A Conversation With The Cast & Director Of ‘Wonder Woman’

On a hot, sunny Sunday afternoon I packed into a small room for a Q&A with the cast and director of Wonder Woman before it hits theaters June 2nd.

On a hot, sunny Sunday afternoon I packed into a small room with about 20 other members of the press to have an intimate Q&A with the cast and director of Wonder Woman before it hits domestic theaters on June 2nd.

More than anything else, everyone on stage voiced their appreciation and excitement to be a part of the Wonder Woman.

“The magic of Wonder Woman is she is everything,” said Wonder Woman director Patty Jenkins who described herself as a life-long fan of the character. “She is strong but stands for the opposite of violence.”

Wonder Woman star Gal Gadot, who stood throughout the event because she threw her back out, said she is still overwhelmed and grateful to able to bring Wonder Woman to the big screen.  She described how important it was for her to portray a character who symbolizes compassion and is fiercely independent.

“I wanted a profound message everyone can relate to and take home to practice… maybe,” Gadot said laughing.

When asked about what it felt like crafting a female-led superhero project, Jenkins described the ultimate goal as a time when audiences don’t care whether a character is female or in a wheel chair and just identity with them as a person.

“I just want to make her a great hero and make a great story and great amazons where we’re not thinking about it. That is a victory.”

When asked what it’s like to play the love interest in the Wonder Woman, Chris Pine immediately lit up and complemented his co-star’s warmth and curiosity.

“I mean look at her,” he said gesturing to Gadot. “It’s not a bad gig.”

In fact, it sounds like Pine might have had the easiest time on set compared to everyone else. He joked about his easy costume and his lack of fight training when everyone else had extreme costumes and had to train for months.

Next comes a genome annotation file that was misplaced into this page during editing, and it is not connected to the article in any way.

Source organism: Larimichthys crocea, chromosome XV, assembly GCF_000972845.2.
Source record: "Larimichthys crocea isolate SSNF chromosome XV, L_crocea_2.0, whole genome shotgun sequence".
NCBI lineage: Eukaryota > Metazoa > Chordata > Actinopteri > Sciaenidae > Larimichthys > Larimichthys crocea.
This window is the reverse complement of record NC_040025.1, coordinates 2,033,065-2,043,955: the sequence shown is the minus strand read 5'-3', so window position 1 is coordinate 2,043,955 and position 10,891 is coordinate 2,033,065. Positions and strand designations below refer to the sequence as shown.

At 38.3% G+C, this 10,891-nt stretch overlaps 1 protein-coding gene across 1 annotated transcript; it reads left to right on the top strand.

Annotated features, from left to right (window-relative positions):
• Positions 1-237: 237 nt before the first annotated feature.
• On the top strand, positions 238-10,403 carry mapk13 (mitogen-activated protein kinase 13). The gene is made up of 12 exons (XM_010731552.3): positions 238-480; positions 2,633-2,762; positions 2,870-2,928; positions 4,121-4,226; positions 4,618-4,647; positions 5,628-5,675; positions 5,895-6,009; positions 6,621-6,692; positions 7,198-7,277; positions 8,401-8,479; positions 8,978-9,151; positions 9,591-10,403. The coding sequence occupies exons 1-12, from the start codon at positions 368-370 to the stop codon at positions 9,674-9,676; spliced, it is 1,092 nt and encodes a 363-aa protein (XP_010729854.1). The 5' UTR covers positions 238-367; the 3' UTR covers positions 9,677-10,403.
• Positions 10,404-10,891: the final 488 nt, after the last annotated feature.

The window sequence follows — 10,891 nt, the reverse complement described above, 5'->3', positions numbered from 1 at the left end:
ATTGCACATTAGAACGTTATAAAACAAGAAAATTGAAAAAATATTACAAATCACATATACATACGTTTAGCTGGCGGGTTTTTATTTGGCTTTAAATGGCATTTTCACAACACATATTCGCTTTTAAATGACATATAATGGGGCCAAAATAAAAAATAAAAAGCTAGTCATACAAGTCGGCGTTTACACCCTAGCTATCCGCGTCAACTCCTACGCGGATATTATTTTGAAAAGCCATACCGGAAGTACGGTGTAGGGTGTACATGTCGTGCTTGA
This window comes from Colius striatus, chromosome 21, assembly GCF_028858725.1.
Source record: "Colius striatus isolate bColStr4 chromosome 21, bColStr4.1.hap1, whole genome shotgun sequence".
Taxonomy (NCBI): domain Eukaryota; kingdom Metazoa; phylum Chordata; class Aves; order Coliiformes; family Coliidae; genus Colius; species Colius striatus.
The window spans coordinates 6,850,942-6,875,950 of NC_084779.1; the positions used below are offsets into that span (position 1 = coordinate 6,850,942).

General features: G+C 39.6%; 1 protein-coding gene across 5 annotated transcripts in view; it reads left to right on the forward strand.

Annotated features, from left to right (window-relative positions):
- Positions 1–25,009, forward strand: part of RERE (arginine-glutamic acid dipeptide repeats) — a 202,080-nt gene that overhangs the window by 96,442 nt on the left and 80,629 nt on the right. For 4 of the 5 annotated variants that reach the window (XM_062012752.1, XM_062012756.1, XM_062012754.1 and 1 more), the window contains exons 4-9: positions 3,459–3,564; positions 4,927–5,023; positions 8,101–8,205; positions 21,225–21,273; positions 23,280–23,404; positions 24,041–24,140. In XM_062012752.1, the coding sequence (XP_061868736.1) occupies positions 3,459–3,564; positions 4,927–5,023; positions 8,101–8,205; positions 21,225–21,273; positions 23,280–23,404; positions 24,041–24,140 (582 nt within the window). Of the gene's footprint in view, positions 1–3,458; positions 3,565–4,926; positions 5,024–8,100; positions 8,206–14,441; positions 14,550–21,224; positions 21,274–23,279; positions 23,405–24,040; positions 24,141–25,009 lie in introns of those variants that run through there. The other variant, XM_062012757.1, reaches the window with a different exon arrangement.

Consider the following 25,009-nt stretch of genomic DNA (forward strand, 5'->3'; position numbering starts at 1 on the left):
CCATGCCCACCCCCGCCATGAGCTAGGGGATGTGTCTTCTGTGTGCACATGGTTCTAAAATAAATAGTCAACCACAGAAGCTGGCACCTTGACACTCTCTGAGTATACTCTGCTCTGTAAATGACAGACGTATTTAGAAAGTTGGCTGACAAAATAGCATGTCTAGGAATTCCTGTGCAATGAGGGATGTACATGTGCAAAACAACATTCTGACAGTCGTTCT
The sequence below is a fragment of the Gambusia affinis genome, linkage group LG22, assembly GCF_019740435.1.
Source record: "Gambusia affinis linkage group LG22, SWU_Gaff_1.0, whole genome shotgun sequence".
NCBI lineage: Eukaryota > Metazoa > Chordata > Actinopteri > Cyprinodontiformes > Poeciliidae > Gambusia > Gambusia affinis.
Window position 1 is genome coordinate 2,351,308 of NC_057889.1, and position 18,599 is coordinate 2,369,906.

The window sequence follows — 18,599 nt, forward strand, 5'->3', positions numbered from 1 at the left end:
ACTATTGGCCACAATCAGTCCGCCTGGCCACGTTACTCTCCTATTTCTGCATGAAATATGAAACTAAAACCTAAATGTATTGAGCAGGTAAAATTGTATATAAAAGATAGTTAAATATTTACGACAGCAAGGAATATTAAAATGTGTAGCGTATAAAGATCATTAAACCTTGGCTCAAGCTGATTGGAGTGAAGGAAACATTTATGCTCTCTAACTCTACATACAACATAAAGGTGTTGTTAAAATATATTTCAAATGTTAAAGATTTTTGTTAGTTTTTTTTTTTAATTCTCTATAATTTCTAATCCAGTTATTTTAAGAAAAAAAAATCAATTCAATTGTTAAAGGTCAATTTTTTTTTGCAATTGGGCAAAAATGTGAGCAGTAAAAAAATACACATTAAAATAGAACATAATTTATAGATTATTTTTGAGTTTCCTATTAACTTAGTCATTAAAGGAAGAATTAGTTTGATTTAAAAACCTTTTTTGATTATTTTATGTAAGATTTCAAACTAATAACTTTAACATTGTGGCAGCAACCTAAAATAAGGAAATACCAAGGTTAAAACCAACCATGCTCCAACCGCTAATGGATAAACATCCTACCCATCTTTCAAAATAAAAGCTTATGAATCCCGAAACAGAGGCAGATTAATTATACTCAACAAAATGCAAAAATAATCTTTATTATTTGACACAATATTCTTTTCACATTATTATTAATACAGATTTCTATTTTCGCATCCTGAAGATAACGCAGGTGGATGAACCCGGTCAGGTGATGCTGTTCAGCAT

“I like playing characters who are educate in bar room fights. They just get it done.”

Connie Nielsen, who plays Diana’s mother Queen Hippolyta, was pretty stoked about the opportunity to train and fight with swords. She said this was the first time in her career she’s ever gotten to do things like this and is hopeful she’ll have the opportunity to fight more in the future.

“The costumes make it hard to do it all, but they do make you feel bad ass,” Nielsen said laughing.

While all of the Amazons had months to prep for Wonder Woman, Robin Wright joined everyone two months late due to work on another project. She said she arrived “after they all became Incredible Hulks,” and had to rush and play catch up in order to portray General Antiope. Even though she said she was hospitalized a few times due to pushing herself too hard, she said the worst part of preparing was all the food she had to eat in order to bulk up.

Well, at least someone had a good time on set.

“I had the time of my life vacationing in Italy making a movie with Amazon warriors,” Pine said with a smile.

Jenkins, who stayed mum about whether or not she is in talks with DC to helm any future movies, described the action sequences as essential to Wonder Woman. She said she worked hard to make sure every fight feels like a part of the story and the audience can learn something about the characters as they fight.

“The Amazon women will get the job done, but they’re not going to punch people in the face.”

While Jenkins spoke about the fight scenes seriously, both Gadot and Pine said she was a big fan of making comic book noises during production on the fight scenes. So we might not get to hear “bang,” “zap,” or “crack” throughout Wonder Woman, but if you close your eyes you can imagine Jenkins running around set and making comic book noises like we all wish we could have.

Stick to Heroic Hollywood for more Wonder Woman coverage soon!